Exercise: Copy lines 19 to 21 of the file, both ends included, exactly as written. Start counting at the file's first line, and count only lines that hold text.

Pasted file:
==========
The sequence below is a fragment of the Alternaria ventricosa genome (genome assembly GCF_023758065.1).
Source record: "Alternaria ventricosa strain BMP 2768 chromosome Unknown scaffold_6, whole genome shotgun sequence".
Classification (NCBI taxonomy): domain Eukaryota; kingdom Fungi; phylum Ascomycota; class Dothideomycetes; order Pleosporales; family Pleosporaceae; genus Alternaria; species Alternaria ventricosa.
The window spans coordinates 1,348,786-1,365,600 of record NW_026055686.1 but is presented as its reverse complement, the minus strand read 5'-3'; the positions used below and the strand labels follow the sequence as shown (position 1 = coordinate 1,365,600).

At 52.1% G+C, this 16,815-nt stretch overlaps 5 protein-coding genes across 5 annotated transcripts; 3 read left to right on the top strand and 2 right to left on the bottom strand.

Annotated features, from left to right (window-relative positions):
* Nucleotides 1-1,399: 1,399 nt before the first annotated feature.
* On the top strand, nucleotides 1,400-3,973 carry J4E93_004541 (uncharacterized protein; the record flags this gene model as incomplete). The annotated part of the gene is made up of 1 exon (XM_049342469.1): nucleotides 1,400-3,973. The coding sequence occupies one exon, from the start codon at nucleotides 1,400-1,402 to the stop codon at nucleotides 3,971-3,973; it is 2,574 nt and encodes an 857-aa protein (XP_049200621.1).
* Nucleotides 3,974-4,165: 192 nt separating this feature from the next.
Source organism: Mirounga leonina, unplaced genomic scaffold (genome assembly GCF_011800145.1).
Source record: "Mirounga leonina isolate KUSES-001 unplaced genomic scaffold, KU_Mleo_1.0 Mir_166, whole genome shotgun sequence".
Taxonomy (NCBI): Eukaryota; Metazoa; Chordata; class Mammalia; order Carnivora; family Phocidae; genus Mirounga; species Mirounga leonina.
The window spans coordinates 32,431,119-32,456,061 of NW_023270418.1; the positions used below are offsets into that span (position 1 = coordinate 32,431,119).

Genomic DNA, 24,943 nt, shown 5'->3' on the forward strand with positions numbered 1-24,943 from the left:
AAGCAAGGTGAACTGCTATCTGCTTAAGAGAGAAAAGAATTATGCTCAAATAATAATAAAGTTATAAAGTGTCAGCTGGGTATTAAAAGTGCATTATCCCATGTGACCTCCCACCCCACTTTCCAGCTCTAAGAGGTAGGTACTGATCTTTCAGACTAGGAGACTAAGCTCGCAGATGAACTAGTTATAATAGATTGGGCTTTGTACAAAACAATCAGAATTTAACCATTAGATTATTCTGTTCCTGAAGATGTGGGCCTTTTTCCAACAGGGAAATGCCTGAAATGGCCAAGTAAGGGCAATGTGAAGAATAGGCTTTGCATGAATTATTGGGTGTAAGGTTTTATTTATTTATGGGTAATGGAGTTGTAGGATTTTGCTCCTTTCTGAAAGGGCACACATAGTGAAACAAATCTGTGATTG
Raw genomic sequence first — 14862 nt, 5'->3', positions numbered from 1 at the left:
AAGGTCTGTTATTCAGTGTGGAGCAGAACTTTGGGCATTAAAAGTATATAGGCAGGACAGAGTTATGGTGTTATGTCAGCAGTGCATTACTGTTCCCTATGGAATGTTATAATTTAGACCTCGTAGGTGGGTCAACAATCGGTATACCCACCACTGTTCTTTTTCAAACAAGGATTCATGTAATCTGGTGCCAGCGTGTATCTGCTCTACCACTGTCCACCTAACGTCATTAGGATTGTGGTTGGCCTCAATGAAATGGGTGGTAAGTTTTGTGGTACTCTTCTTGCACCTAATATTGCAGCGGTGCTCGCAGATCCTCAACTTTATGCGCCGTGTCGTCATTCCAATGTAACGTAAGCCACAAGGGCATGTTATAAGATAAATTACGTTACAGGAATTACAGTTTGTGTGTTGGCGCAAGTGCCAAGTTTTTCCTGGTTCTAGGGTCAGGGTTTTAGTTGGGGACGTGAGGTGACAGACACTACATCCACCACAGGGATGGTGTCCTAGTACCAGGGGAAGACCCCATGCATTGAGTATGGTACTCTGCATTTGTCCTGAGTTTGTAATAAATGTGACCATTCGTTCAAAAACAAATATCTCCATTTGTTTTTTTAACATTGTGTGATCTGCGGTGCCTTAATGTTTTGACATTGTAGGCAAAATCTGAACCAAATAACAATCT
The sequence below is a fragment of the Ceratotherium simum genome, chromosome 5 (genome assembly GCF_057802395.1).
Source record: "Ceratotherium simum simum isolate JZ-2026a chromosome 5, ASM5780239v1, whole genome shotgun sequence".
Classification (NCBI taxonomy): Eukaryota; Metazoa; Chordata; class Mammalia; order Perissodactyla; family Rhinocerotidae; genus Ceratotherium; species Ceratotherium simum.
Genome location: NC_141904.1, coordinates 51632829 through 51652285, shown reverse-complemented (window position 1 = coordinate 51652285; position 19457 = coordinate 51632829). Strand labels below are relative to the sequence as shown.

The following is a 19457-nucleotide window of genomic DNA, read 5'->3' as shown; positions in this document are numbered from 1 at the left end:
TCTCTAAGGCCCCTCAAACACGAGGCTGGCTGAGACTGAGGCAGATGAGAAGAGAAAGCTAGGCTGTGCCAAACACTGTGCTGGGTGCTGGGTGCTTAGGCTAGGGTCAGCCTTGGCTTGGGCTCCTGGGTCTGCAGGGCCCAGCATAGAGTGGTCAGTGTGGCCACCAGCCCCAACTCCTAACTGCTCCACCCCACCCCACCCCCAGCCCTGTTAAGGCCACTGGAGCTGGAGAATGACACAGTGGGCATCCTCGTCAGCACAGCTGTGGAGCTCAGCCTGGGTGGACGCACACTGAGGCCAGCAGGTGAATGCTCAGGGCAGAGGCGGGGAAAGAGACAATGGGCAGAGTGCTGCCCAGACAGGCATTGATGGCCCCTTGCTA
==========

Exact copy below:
Source record: "Ceratotherium simum simum isolate JZ-2026a chromosome 5, ASM5780239v1, whole genome shotgun sequence".
Classification (NCBI taxonomy): Eukaryota; Metazoa; Chordata; class Mammalia; order Perissodactyla; family Rhinocerotidae; genus Ceratotherium; species Ceratotherium simum.
Genome location: NC_141904.1, coordinates 51632829 through 51652285, shown reverse-complemented (window position 1 = coordinate 51652285; position 19457 = coordinate 51632829). Strand labels below are relative to the sequence as shown.